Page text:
“Property analysts have dashed hopes of a recovery in the national housing market this year, as figures reveal that Perth has overtaken Sydney as the least affordable Australian city for first-home buyers.”

So begins a sobering article in the Oz on the housing market. According to HIA data, the median house price in the capital city of the state now known as the “Texas of Down Under” sits at $444,900. First time house buyers now have to spend, on average, 36.4% of their income on mortgage repayments.

HIA also have more bad news for renters – the pool of available properties will continue to shrink throughout 2007. HIA’s Executive Director of Housing and Economics, Mr Simon Tennent, said there is even more bad news: “The first home owners grant has been eroded to the point that it doesn’t even cover stamp duty in five of Australia’s eight states and territories, despite additional concessions for first home buyers.”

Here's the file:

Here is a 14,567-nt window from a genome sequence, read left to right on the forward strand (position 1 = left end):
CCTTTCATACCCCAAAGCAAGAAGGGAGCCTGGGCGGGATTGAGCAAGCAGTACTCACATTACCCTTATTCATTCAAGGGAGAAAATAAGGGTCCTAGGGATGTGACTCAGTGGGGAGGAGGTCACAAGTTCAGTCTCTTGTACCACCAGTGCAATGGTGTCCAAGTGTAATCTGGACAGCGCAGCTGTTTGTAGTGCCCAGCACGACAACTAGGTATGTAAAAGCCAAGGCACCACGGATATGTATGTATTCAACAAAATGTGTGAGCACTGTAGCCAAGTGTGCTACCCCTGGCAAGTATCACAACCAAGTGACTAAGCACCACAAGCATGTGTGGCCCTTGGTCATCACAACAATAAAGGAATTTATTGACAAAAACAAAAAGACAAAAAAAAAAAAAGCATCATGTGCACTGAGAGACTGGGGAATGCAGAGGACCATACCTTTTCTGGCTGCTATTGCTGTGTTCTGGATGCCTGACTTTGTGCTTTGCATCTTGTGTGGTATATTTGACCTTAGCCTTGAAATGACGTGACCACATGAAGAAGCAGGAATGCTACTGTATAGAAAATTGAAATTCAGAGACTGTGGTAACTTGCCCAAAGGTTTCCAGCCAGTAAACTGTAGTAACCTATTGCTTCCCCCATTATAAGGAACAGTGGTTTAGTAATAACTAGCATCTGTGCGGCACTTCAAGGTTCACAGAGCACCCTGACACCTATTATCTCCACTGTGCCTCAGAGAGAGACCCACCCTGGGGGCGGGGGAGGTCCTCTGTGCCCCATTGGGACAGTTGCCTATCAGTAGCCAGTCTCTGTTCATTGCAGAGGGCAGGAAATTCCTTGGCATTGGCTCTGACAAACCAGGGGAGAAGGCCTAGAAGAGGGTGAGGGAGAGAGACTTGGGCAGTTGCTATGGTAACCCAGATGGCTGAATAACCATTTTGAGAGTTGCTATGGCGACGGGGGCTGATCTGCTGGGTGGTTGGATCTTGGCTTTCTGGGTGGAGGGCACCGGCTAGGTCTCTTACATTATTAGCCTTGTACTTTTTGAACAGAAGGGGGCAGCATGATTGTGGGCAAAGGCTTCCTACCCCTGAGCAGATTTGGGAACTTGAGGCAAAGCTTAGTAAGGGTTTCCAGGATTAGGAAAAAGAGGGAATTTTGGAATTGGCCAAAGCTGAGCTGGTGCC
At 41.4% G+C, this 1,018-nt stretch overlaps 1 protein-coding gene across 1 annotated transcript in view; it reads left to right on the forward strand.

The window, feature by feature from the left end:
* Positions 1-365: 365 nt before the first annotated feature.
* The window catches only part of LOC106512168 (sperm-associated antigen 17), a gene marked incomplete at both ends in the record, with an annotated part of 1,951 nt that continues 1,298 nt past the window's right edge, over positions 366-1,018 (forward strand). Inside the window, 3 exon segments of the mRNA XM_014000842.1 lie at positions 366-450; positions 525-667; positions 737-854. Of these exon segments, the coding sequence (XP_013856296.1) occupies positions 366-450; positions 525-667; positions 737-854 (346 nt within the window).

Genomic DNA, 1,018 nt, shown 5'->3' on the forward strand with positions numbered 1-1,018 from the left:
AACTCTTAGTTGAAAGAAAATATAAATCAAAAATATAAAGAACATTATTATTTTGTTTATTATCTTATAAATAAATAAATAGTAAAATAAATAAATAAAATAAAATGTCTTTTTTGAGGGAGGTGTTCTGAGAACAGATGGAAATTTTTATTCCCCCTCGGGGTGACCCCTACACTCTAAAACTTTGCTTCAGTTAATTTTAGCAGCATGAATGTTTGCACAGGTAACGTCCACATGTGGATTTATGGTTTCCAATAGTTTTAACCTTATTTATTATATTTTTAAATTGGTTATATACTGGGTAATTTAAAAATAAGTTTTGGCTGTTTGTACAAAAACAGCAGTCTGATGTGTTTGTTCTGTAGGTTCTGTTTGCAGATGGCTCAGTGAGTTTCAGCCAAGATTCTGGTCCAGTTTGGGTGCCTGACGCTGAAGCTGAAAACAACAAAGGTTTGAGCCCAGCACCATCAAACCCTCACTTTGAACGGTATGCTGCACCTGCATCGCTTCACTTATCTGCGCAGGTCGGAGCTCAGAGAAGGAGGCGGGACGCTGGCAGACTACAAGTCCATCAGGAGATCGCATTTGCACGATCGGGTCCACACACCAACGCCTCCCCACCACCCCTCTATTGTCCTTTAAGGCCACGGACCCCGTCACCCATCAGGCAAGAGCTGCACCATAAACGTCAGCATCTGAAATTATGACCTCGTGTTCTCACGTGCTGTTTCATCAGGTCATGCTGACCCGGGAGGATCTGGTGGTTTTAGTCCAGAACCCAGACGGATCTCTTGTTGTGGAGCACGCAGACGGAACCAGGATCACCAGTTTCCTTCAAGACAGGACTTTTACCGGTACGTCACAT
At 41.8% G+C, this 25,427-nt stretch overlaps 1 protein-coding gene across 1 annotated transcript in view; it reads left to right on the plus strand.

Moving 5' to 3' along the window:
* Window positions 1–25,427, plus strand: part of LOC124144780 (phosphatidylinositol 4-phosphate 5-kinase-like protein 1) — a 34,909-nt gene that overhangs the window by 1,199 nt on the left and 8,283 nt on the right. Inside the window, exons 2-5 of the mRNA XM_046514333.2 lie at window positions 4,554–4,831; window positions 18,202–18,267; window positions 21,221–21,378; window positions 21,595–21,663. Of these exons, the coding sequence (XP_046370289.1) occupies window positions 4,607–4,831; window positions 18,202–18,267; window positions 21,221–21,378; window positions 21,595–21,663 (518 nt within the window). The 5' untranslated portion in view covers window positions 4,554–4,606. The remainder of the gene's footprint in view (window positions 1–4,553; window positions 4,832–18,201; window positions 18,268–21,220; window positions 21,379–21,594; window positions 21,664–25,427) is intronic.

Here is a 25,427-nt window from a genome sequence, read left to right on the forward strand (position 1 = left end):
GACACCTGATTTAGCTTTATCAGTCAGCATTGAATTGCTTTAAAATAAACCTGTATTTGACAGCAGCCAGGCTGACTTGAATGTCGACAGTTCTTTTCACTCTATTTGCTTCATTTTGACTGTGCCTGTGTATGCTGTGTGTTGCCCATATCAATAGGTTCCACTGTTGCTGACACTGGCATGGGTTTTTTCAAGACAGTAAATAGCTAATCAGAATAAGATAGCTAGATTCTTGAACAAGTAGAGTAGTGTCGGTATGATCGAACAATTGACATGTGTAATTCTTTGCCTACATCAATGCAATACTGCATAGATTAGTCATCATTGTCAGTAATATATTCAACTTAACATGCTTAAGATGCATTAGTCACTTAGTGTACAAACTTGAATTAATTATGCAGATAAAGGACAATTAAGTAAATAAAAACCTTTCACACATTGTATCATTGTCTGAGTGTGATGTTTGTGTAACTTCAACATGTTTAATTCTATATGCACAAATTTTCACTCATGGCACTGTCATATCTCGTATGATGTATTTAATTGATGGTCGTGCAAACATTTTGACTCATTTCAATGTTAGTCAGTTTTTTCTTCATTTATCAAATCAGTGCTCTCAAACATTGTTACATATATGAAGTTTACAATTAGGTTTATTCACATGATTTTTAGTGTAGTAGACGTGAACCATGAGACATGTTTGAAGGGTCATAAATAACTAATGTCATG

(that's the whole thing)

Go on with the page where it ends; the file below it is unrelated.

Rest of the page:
In more positive news, David Smith in The Oz reports on the optimism of the world’s business leaders in the run-up to this week’s World Economic Forum being held in Davos, Switzerland.

The report proclaims that a recent survey found business leaders are bubbling with confidence, with China and India, as usual, leading the way. The falling price of oil, the purported “soft landing” of the US economy and the rise and rise of “Chindia” are all instigators of what the IMF’s managing director, Rodrigo Rato, calls “one of the longest periods of sustained growth in the post-Bretton Woods era”.

Read more at Henry Thornton.

Peter Fray

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